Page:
Many different personalities coexisted in John Huston (1906-1987): the self-demanding and rigorous film director, the admirer of Joyce and Rothko, the loving and demanding father … but also the actor with the appearance of a rascal or adventurer, the reveler, the divorced, the boxer…
In fact, Huston decided to be a film director because it allowed him to express and represent all the characters that he wanted, even more than being an actor and a “freeloader” in the best sense of the word.
Had he not made The Dead, his cinematic farewell would have exhibited a very different tone: that of the black comedy with mobsters Prizzi’s Honor (1985). And perhaps, we would now say that his best film was The Misfits (1961), an extraordinary twilight, torn and vitalist, as well as existentialist post-western, which had a magnificent script by Arthur Miller conceived for a splendid Marilyn Monroe. In that film they drank a lot of whiskey, as in the funny adventure The African Queen (1952), where Huston incorporated the humorous tone of some dialogue he had had with Humphrey Bogart during the filming in the jungle, both quite full of Jack Daniel’s, on pesky mosquitoes: “Nothing bites me. A solid wall of whiskey keeps insects at bay … Anything that bites me soon drops dead so I am safe.”
Huston understood life as an adventure and knew how to film some memorable adventures, such as The Treasure of the Sierra Madre (1948, starring his father) and The Man Who Would Be King (1975). But the tone of his last work was radically different.
The first time I saw The Dead, I experienced a strange sensation for most of the film. The story took place in Dublin, during a dinner with friends and family, on the festivity of the Epiphany, on January 6, 1904. The narrative was limited to a succession of conversations and daily acts, apparently trivial, and yet there was -in the way of contemplating all that- a rare fluidity, an extraordinary cinematographic and vital wisdom, a visible love of cinema, life and diverse people, happily real, with their excesses and defects, not adorned or too judged. All of this suggested a possibility for something different and better. And that possibility was fulfilled in a prodigious way in the last acts of the story.
First, in the scene in which the song that is the key to everything appears and acts as a revealing light, a memory and a connecting thread with an episode from the main character’s past. It is at the moment of goodbye going down the stairs, when Gretta (Anjelica Huston) stops as she listens to The Lass of Aughrim, an old Irish song that sounds from the living room and moves her. We will soon discover, at the same time as her husband Gabriel (Donal McCann), that young Michael Furey, Gretta’s first love, used to sing this ballad. And then, the denouement comes, which actually is also the true core of the story. The two monologues – hers spoken, his thought – summarize in a few minutes, with intensity, precision and depth, what the author of the literary story -James Joyce- and the authors of its cinematic version -John Huston and screenwriter Tony Huston, son of the director- wanted to articulate on some essential issues in human existence: love and death -and dying love-, passion and its obstacles, marriage, the contrast between desire and reality, the precariousness and the transience of everything.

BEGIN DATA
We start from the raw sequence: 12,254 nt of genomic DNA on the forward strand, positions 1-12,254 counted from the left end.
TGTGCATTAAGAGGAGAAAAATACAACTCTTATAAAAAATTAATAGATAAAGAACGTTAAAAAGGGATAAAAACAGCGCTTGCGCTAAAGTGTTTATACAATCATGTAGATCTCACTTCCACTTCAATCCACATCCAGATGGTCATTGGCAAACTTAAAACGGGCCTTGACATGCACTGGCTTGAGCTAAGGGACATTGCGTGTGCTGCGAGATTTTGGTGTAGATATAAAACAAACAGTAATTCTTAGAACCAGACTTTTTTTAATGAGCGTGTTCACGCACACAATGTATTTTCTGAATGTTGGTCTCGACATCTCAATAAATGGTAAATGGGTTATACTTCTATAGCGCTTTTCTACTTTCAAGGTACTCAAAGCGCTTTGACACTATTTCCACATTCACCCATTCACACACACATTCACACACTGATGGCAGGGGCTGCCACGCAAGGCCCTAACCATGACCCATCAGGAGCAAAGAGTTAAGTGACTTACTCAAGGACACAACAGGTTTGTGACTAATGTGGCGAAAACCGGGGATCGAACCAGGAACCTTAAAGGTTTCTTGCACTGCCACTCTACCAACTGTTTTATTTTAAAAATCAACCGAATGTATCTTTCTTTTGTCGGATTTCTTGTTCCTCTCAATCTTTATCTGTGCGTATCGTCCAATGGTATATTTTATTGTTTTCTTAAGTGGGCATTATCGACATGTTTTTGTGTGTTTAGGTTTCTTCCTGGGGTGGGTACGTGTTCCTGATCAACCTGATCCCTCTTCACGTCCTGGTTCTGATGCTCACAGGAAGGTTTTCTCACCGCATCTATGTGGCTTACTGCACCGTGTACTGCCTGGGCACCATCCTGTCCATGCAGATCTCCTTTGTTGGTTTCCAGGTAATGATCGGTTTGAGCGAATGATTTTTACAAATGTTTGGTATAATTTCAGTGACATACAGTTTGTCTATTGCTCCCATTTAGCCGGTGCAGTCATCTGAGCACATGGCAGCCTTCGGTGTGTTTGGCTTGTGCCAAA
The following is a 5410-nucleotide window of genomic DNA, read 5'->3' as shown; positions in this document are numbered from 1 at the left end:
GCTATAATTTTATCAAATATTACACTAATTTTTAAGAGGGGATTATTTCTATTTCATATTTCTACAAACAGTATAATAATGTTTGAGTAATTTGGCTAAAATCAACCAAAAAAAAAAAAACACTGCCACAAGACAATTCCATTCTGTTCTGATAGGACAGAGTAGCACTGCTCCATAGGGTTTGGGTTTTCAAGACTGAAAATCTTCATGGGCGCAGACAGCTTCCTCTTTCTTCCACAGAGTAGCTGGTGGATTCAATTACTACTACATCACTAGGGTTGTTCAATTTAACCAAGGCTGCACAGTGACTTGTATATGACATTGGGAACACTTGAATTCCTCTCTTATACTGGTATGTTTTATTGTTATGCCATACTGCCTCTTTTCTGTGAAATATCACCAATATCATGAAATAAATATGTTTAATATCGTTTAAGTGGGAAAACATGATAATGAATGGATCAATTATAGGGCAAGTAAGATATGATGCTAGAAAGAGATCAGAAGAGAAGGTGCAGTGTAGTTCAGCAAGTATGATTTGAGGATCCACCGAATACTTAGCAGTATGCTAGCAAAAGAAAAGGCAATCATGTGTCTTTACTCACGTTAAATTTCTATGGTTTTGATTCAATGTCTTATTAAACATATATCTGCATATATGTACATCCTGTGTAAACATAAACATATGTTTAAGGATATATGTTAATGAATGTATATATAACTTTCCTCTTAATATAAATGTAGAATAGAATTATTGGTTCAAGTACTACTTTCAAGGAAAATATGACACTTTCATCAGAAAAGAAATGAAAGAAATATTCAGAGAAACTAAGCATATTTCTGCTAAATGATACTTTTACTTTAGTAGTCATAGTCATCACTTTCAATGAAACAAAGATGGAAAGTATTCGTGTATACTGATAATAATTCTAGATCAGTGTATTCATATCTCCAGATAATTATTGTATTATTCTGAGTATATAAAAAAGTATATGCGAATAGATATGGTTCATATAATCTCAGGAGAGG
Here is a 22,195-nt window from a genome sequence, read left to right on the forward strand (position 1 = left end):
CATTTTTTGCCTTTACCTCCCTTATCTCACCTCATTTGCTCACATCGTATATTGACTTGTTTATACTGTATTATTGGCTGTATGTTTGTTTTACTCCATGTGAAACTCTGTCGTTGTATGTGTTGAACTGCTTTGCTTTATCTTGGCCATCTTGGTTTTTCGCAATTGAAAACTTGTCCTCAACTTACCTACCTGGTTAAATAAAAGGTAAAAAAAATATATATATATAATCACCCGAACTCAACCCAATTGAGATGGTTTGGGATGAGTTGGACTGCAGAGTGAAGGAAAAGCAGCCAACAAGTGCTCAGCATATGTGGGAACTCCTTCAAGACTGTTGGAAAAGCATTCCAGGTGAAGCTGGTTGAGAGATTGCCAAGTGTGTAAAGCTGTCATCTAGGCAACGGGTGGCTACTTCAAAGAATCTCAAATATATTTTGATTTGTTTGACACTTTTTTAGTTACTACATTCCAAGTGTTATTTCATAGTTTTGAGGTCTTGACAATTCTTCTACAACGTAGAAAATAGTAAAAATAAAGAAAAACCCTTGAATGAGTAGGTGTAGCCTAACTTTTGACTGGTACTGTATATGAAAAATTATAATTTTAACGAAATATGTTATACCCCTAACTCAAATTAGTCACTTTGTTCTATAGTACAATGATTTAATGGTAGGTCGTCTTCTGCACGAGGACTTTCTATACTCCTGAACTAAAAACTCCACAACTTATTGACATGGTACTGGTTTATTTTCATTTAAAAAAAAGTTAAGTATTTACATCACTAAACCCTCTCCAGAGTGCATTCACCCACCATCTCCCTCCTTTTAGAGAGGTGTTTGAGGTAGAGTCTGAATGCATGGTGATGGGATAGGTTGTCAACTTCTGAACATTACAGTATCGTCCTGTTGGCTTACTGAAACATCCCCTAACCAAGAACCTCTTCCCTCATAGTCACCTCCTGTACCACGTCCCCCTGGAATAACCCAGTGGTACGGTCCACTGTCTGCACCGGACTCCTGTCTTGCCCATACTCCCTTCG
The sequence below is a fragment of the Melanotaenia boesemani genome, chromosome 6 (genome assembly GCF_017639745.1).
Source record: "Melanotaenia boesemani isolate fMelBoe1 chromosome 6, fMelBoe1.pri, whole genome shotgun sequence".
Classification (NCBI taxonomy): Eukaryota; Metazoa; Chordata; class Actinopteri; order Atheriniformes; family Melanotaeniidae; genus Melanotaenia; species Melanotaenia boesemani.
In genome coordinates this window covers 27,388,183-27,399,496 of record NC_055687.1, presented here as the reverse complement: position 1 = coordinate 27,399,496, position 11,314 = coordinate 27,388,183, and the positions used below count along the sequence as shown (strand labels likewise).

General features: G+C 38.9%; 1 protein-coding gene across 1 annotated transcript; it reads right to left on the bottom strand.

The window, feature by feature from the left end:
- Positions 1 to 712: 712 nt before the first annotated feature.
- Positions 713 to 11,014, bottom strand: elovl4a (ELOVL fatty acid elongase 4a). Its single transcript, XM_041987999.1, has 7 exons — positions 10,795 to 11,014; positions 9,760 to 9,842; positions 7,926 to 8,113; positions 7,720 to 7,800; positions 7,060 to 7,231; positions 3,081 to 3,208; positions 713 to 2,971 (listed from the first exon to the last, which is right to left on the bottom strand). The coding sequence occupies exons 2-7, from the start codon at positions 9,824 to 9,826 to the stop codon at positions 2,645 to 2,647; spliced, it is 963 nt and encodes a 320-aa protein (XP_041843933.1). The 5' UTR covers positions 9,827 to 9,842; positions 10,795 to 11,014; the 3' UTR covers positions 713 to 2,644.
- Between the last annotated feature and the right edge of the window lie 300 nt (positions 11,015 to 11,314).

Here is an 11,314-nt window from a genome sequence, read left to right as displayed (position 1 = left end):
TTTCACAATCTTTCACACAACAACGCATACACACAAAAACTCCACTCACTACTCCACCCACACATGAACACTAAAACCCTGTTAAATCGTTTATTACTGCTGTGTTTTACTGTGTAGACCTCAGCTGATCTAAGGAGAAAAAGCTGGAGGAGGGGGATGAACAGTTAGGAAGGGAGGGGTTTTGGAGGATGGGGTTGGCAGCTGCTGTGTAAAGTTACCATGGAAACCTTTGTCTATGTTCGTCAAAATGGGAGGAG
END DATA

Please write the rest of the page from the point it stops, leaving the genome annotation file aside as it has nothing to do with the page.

The Dead reminds us the difference between what we think we are to others and what we really mean to them.
Suddenly, starting from some music and its verses, there was an unforeseen connection with an intense past, with a teenage love that at the time meant, for her and for the absent Michael Furey, true life, even if fragile and transient. And that single memory, unknown to her husband after many years of life as a couple, meant a revelation capable of transforming the perception that until then, Gabriel had of his own existence. Thus, The Dead reminds us of the possibility of experiencing strange rediscoveries, and also of the difference there can be between what we think we are or represent to others and what we really mean to them. To the couple, in this case. And those kinds of discoveries can be disappointing. But in the final part of The Dead there is much more than that.
I do not want to be exhaustive in the description and analysis in case any reader has not yet seen the film or read the book. I just wish to point out that Gabriel, after listening to Gretta’s story and while watching the snow fall from a window, realizes and tells himself that he has never loved that way. And we understand that he has not been loved that way either.